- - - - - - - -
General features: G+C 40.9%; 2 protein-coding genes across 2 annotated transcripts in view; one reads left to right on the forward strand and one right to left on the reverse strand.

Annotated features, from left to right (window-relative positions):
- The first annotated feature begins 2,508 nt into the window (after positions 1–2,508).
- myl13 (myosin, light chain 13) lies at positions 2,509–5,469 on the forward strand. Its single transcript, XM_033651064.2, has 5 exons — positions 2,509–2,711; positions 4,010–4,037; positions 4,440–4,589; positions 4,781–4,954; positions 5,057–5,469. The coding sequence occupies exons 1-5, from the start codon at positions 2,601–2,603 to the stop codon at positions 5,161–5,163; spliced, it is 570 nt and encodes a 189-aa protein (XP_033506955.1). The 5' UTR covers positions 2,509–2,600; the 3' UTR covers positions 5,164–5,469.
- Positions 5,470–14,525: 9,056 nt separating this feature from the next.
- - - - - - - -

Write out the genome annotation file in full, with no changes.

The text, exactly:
General features: G+C 40.9%; 2 protein-coding genes across 2 annotated transcripts in view; one reads left to right on the forward strand and one right to left on the reverse strand.

Annotated features, from left to right (window-relative positions):
- The first annotated feature begins 2,508 nt into the window (after positions 1–2,508).
- myl13 (myosin, light chain 13) lies at positions 2,509–5,469 on the forward strand. Its single transcript, XM_033651064.2, has 5 exons — positions 2,509–2,711; positions 4,010–4,037; positions 4,440–4,589; positions 4,781–4,954; positions 5,057–5,469. The coding sequence occupies exons 1-5, from the start codon at positions 2,601–2,603 to the stop codon at positions 5,161–5,163; spliced, it is 570 nt and encodes a 189-aa protein (XP_033506955.1). The 5' UTR covers positions 2,509–2,600; the 3' UTR covers positions 5,164–5,469.
- Positions 5,470–14,525: 9,056 nt separating this feature from the next.